A group of PCVs came up to Ha’ano for the weekend, and we went to a beach on the other side of the island for a picnic. As this was a Tongan picnic, the girls brought the root crops to boil, and the guys went spear fishing for some fish to grill. After a delicious, fresh meal, we started back to the village.
We were with a Tongan friend too, and he, like many other Tongans, doesn’t always wear shoes. The tides forced us to walk especially sharp volcanic rocks, and our friend Sila delicately made his way over the stones. At one point, I look over at him, and he’s putting on a shoe he found on the beach.
Did the sandal fit? No. Was it even a whole, working shoe? No. But he was so glad to have that one.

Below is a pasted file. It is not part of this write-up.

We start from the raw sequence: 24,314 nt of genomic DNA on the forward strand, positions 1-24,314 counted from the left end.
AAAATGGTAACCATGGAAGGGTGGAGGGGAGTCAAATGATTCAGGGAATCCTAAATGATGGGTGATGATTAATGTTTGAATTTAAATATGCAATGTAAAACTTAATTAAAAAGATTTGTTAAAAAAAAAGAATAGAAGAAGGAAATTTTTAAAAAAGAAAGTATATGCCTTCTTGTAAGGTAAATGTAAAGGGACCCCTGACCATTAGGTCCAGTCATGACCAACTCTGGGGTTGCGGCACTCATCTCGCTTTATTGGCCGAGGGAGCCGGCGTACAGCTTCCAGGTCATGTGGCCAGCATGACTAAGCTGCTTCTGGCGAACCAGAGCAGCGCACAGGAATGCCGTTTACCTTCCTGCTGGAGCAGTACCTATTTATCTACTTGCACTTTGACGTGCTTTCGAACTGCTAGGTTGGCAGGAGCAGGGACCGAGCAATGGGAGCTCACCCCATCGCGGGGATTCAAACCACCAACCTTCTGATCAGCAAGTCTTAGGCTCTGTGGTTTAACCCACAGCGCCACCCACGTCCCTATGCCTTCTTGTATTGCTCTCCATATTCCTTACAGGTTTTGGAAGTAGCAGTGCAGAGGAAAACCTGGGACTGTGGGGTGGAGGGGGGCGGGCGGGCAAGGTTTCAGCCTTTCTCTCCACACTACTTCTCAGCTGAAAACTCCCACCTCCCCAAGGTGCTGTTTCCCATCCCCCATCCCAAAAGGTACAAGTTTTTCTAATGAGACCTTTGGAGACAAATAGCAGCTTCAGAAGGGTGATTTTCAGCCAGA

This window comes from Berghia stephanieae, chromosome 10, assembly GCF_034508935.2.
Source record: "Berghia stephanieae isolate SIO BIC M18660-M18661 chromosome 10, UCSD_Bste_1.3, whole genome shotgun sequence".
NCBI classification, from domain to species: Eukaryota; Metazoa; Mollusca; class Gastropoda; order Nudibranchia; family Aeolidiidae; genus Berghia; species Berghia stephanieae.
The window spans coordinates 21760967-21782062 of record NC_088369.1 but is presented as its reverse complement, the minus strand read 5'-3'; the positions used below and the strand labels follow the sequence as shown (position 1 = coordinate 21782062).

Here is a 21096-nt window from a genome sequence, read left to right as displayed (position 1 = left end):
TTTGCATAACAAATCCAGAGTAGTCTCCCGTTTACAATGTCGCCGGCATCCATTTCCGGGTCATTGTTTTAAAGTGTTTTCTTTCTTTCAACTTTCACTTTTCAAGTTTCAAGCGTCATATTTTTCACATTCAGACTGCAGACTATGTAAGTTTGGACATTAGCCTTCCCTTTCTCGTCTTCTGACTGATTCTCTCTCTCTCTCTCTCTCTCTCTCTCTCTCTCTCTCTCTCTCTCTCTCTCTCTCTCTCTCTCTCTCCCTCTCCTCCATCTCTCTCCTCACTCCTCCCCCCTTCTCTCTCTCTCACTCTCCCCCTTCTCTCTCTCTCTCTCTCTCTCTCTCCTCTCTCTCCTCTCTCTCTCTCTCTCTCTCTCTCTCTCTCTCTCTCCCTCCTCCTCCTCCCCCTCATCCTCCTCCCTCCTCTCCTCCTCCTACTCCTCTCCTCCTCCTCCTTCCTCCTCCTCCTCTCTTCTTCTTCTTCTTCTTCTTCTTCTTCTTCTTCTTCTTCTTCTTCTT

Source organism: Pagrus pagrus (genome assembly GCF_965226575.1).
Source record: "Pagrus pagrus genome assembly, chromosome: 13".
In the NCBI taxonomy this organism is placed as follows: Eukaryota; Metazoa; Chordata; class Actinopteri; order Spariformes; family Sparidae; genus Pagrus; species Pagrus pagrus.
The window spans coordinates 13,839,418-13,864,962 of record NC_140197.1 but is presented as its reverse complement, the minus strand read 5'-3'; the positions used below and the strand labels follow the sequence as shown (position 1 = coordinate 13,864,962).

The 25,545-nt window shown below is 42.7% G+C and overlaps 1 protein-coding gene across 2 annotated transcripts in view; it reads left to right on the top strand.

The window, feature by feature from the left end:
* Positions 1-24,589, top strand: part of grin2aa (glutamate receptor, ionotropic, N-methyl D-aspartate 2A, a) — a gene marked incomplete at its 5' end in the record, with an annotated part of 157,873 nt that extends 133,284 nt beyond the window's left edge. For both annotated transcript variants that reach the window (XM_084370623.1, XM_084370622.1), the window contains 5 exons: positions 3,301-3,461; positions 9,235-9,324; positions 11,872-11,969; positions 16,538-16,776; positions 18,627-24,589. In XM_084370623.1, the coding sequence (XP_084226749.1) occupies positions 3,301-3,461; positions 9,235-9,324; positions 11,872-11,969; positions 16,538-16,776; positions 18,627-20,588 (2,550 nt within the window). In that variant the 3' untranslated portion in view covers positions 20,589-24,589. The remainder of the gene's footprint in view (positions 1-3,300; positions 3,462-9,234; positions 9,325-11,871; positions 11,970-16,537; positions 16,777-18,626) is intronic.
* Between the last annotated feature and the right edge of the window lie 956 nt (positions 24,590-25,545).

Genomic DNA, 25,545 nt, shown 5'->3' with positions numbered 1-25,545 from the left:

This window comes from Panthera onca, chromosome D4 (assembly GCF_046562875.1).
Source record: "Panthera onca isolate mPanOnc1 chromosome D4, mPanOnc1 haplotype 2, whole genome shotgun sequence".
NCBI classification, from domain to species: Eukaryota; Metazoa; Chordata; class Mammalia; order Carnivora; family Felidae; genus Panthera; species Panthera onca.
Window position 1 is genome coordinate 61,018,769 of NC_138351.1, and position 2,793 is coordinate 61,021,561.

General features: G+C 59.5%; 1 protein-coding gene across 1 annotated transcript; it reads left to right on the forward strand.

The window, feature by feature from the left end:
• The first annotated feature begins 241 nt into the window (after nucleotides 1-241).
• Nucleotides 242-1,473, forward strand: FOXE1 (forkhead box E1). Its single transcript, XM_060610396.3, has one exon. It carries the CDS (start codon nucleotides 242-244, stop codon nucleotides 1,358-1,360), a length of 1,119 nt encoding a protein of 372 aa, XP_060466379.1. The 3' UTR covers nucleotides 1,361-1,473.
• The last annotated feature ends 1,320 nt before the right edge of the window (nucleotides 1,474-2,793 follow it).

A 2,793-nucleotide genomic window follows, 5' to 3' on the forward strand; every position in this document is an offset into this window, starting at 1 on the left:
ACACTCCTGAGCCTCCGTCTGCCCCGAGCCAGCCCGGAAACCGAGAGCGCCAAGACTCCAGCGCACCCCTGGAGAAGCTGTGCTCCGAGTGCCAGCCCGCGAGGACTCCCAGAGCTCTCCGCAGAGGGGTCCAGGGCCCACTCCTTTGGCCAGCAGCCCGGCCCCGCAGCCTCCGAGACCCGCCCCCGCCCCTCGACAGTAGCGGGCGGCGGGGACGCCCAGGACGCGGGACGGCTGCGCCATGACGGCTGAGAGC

The past couple of weeks have been great whale watching in Tonga. Most tourists go to Vava’u, but I think they should have come to my house a couple of weeks ago. For about a week, I saw at least one whale every day from my porch. Sometimes they were close enough to hear their breathing through the blowholes, and other times they were just sleeping in the sun it seemed. There might be a couple of boats filled with tourists chasing the whales to get a good look, but it was mostly the whales, Tongans, and me.
One day, I went into town with the rugby team to watch their game. Just as we arrived to Pangai, it started to pour. Fortunately, I had my raincoat, so I and the other PCVs just watched from under our hoods. Most Tongans just stood out in the rain, unfazed. One guy, it seems, was a little more concerned. Instead of standing out in the rain like a sucker, he covered up… with a bucket lid. He walked up and down the sidelines following the game with a bucket lid on his head. I can’t say that did much to stop the torrential downpour.